Rethinking Creative Practice In Record Production And Studio Recording Education: Addressing The Field

Introduction Traditionally, Western notions of creativity have been viewed from a Romantic perspective where often the moment of insight or inspiration is considered to be the point of creativity (Boden, 2004). Modern popular representations of musicians, engineers and record producers in the media also serve to support these notions. Most strikingly, the common sense representations […]

Creativity And Home Studios: An In-Depth Study Of Recording Artists In Greece

Introduction The aim of my research is to identify whether the use of DAWs in home studios has influenced the way Greek artists produce music and if so, in which ways this medium can influence creativity. The nature of the topic dictates the full understanding of how musicians and producers in Greece work, what are […]

“You Won’t See Me” – In Search Of An Epistemology Of Collaborative Songwriting

Introduction This paper proposes an observational methodology by which we may gain deeper understanding of the creative processes used by collaborative songwriters. Almost every aspect of popular music production and consumption has been discussed and analysed in scholarly work, but the creation of the song itself has rarely been subject to scrutiny. This is perhaps […]

A Studio of One’s Own: music production, technology and gender

Although the question of women’s minority status in music production has been raised in scholarship, it has not been accompanied by a detailed study of women working in the field. This article hopes to address this by examining the self-production practices of a study group of female artist-producers. The study is placed within a feminist framework and draws parallels between a feminist response, in the early part of the twentieth century to the woman novelist, who accesses available tools within a domestic environment to create literature, and a feminist reading today of the woman artist-producer, who accesses available technological tools in a domestic environment, to create and produce music.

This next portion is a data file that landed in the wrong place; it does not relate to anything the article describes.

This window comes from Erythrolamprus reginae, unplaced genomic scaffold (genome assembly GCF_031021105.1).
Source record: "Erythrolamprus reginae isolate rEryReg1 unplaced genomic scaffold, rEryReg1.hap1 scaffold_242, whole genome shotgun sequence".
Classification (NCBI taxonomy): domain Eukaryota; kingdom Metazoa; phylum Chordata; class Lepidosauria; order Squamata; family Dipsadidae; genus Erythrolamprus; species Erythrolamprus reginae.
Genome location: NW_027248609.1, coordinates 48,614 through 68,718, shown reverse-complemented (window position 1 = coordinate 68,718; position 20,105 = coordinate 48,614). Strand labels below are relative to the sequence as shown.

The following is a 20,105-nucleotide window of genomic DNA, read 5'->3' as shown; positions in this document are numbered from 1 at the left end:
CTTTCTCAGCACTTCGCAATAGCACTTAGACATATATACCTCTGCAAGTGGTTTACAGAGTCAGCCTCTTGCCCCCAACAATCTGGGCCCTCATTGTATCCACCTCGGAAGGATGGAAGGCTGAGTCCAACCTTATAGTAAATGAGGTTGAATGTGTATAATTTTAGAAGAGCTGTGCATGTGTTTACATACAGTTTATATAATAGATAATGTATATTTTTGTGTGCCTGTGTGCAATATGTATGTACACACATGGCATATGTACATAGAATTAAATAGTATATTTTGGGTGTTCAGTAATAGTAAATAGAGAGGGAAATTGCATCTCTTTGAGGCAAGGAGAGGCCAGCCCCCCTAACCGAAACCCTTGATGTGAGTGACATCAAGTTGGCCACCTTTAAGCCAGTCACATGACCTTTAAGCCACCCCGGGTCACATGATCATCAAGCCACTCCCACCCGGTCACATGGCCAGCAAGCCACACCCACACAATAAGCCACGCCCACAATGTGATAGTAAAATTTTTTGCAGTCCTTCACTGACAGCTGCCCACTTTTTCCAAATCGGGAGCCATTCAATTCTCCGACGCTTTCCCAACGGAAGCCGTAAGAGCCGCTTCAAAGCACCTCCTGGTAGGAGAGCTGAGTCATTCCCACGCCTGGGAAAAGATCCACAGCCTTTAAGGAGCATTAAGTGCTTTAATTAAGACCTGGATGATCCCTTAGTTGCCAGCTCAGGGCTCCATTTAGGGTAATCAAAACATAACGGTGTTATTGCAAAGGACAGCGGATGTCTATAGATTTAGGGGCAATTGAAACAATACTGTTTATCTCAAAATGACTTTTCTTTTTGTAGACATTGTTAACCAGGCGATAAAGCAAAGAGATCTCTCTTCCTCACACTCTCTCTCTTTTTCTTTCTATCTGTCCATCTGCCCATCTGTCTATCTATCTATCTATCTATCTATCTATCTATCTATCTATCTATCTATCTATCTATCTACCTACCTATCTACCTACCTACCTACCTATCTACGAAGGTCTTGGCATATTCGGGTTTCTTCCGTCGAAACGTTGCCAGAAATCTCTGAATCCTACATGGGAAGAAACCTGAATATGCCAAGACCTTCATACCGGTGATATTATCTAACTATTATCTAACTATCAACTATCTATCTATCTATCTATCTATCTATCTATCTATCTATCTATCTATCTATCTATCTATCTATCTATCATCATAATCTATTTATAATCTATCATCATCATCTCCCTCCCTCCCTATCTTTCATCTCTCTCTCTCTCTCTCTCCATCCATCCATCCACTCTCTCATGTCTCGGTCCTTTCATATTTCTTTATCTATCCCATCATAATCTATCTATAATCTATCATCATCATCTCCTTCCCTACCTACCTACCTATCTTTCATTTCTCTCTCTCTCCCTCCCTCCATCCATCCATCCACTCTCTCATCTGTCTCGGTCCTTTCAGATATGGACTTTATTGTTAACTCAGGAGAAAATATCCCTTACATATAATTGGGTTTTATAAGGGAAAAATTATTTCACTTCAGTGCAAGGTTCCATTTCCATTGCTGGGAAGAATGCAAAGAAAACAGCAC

Examining the Impact of Multiple Technological, Legal, Social and Cultural Factors on the Creative Practice of Sampling Record Producers in Britain.

This paper presents evidence to suggest that, despite the obvious emphasis on the impact of the technologies of sampling and their influence on music producer’s cultural output, there is not one single causal mechanism which can be isolated as the major determining factor in sampling producers’ creative output. Instead, the interplay between a number of factors both constrains and enables their creative practice. These include not only important technological factors but also social, cultural, economic, legal, historical and geographical ones. Sampling producers bring to this complex world their own idiosyncratic social and cultural trajectories and act as agents predisposed to choose what they do within the constraints and possibilities afforded them.